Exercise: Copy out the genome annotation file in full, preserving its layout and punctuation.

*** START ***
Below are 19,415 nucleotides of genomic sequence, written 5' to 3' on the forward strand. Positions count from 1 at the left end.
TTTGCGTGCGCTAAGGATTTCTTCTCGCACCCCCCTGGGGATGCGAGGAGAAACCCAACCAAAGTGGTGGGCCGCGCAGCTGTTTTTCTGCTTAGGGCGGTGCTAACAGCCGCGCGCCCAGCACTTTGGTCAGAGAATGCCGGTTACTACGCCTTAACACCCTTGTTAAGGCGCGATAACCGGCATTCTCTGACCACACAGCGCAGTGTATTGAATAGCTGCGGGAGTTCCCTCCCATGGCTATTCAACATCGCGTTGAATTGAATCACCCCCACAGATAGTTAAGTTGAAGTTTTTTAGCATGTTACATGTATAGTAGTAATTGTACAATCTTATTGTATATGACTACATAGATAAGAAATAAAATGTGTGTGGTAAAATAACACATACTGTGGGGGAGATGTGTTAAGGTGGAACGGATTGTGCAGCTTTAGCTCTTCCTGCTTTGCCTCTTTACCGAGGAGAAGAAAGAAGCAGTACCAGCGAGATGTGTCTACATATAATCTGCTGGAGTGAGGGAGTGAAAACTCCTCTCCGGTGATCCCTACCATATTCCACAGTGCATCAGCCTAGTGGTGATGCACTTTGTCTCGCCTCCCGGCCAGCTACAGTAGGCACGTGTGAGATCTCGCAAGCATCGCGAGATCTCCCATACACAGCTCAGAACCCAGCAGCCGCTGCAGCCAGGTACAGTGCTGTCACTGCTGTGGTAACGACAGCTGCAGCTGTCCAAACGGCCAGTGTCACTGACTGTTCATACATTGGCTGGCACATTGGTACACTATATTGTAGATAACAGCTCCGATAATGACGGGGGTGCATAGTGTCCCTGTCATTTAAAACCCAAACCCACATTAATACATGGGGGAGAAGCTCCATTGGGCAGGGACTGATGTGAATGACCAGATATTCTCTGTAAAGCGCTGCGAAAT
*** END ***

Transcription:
Below are 19,415 nucleotides of genomic sequence, written 5' to 3' on the forward strand. Positions count from 1 at the left end.
TTTGCGTGCGCTAAGGATTTCTTCTCGCACCCCCCTGGGGATGCGAGGAGAAACCCAACCAAAGTGGTGGGCCGCGCAGCTGTTTTTCTGCTTAGGGCGGTGCTAACAGCCGCGCGCCCAGCACTTTGGTCAGAGAATGCCGGTTACTACGCCTTAACACCCTTGTTAAGGCGCGATAACCGGCATTCTCTGACCACACAGCGCAGTGTATTGAATAGCTGCGGGAGTTCCCTCCCATGGCTATTCAACATCGCGTTGAATTGAATCACCCCCACAGATAGTTAAGTTGAAGTTTTTTAGCATGTTACATGTATAGTAGTAATTGTACAATCTTATTGTATATGACTACATAGATAAGAAATAAAATGTGTGTGGTAAAATAACACATACTGTGGGGGAGATGTGTTAAGGTGGAACGGATTGTGCAGCTTTAGCTCTTCCTGCTTTGCCTCTTTACCGAGGAGAAGAAAGAAGCAGTACCAGCGAGATGTGTCTACATATAATCTGCTGGAGTGAGGGAGTGAAAACTCCTCTCCGGTGATCCCTACCATATTCCACAGTGCATCAGCCTAGTGGTGATGCACTTTGTCTCGCCTCCCGGCCAGCTACAGTAGGCACGTGTGAGATCTCGCAAGCATCGCGAGATCTCCCATACACAGCTCAGAACCCAGCAGCCGCTGCAGCCAGGTACAGTGCTGTCACTGCTGTGGTAACGACAGCTGCAGCTGTCCAAACGGCCAGTGTCACTGACTGTTCATACATTGGCTGGCACATTGGTACACTATATTGTAGATAACAGCTCCGATAATGACGGGGGTGCATAGTGTCCCTGTCATTTAAAACCCAAACCCACATTAATACATGGGGGAGAAGCTCCATTGGGCAGGGACTGATGTGAATGACCAGATATTCTCTGTAAAGCGCTGCGAAAT